This is very much how I feel. I see refactoring as an iterative process. Applying one set of refactorings often leads to the possibility of further refactorings, and you have the advantage of staying "fresh" with the rest of the codebase at the same time.

    Having said that many refactorings can be highly error prone, and it takes a lot of double-checking and testing to make sure you’ve not just introduced a bunch new bugs. The idea of automated refactoring is hugely appealing to me for this very reason, so I can’t wait to see how this develops.

    Is there any word yet on whether refactoring will be available for C++? Everything I’ve read to date suggests it’s a C# feature.

  2. Paul: One thing to note is that with every single refactoring we provide we give you the option to "Preview" the changes. This gives you a two paned view. The top pane shows you all the files that we’re going to modify. Clicking on any file then shows you all the changes we’re going to make in that file in a lower pane.

    That way you can use our refactoring to safely make all the changes, but you can also review the changes that are going to be made in order to get a feel for the code. Hopefully that will help.

    I don’t have any ideas about C++ and refactorings. I know there aren’t any in the community preview which we just released. Hopefully you can find a C++ blogger to ask.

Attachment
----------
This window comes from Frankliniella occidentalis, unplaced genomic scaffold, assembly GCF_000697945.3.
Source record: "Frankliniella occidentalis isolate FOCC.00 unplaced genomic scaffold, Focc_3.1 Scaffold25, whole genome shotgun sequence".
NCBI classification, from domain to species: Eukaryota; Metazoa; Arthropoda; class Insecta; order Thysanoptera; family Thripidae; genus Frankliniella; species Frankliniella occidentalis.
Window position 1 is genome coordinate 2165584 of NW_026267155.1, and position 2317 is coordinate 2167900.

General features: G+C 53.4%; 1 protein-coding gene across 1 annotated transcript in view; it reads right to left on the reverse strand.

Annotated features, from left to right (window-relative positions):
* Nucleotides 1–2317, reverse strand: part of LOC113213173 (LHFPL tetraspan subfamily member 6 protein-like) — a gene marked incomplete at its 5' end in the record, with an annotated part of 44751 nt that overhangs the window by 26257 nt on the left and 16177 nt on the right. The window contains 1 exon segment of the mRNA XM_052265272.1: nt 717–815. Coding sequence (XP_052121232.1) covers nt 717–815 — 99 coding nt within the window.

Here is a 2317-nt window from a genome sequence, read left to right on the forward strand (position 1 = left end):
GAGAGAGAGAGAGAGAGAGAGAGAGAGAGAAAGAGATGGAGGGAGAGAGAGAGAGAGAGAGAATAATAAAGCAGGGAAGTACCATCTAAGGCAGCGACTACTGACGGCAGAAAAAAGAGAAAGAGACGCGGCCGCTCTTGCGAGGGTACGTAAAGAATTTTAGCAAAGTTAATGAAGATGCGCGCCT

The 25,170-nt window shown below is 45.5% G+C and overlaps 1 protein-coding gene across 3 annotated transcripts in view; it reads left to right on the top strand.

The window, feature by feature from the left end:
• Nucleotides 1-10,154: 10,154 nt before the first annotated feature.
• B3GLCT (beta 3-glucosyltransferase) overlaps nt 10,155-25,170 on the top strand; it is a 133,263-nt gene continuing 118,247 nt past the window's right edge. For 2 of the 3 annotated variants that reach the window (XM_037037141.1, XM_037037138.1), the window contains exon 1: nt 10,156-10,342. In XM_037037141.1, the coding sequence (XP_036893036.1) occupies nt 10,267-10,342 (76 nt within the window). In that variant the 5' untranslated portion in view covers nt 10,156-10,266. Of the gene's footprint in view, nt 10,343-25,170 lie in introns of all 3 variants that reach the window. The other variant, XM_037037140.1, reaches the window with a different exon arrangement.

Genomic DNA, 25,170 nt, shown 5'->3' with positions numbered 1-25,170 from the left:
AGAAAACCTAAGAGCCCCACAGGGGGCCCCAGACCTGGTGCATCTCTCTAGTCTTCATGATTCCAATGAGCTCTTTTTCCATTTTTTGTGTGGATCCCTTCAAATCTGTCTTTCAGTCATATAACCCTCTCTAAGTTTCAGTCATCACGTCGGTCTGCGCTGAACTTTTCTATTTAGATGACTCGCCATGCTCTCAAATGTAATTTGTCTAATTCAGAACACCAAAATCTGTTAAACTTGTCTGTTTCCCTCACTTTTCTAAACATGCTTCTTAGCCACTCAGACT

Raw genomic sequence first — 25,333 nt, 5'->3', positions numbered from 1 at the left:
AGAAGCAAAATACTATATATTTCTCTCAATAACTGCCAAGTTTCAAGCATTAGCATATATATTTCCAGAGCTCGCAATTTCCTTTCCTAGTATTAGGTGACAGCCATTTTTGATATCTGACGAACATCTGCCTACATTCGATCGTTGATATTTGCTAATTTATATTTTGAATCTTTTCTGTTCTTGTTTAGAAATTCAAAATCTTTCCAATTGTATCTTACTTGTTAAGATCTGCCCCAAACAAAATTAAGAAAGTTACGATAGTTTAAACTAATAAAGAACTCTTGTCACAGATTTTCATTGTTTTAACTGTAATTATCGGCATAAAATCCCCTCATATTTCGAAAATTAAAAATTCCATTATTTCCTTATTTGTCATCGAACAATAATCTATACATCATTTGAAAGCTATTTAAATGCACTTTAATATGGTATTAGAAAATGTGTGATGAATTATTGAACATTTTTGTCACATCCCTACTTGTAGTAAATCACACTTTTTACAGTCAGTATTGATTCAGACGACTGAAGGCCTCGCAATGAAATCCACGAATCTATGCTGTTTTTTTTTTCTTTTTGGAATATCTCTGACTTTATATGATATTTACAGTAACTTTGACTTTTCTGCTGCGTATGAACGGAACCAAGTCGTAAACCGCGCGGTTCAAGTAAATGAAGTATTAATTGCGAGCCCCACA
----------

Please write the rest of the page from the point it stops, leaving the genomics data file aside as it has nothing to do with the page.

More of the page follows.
3. Bart Jacobs says:

    Something interesting when reordering parameters is that you should watch out with argument expressions that have side-effects.

    Consider the following original code:

    class C {

    void Foo(int x, int y) { … }

    int Bar1() { Console.WriteLine("Bar1!"); return 1; }

    int Bar2() { Console.WriteLine("Bar2!"); return 2; }

    void Test() {

    Foo(Bar1(), Bar2());

    }

    }

    Suppose I do a "Reorder parameters" refactoring on Foo. Of course, I want to preserve the original behavior. Therefore, the following is incorrect:

    class C {

    void Foo(int y, int x) { … }

    int Bar1() { Console.WriteLine("Bar1!"); return 1; }

    int Bar2() { Console.WriteLine("Bar2!"); return 2; }

    void Test() {

    Foo(Bar2(), Bar1());

    }

    }

    The following is correct:

    class C {

    void Foo(int y, int x) { … }

    int Bar1() { Console.WriteLine("Bar1!"); return 1; }

    int Bar2() { Console.WriteLine("Bar2!"); return 2; }

    void Test() {

    int x = Bar1();

    int y = Bar2();

    Foo(y, x);

    }

    }

    Is this how it’s done in Whidbey?

  4. Bart: Nope. But it’s an excellent point. We should probably warn that reordering parameters could cause the order of some operations to change. I don’t have the C# spec in ffront of me, but I do believe it specifies an left-to-right ordering in how arguments are evaluated. By reordering them you are necessarily changing the semantics in that regard.

    This is similar to rename and reflection. Say you’re using reflection to instantiate a type based on a string. If you rename that type then the instantiation will fail. This is because, like it or not, names of things have semantics that matter in the reflection domain.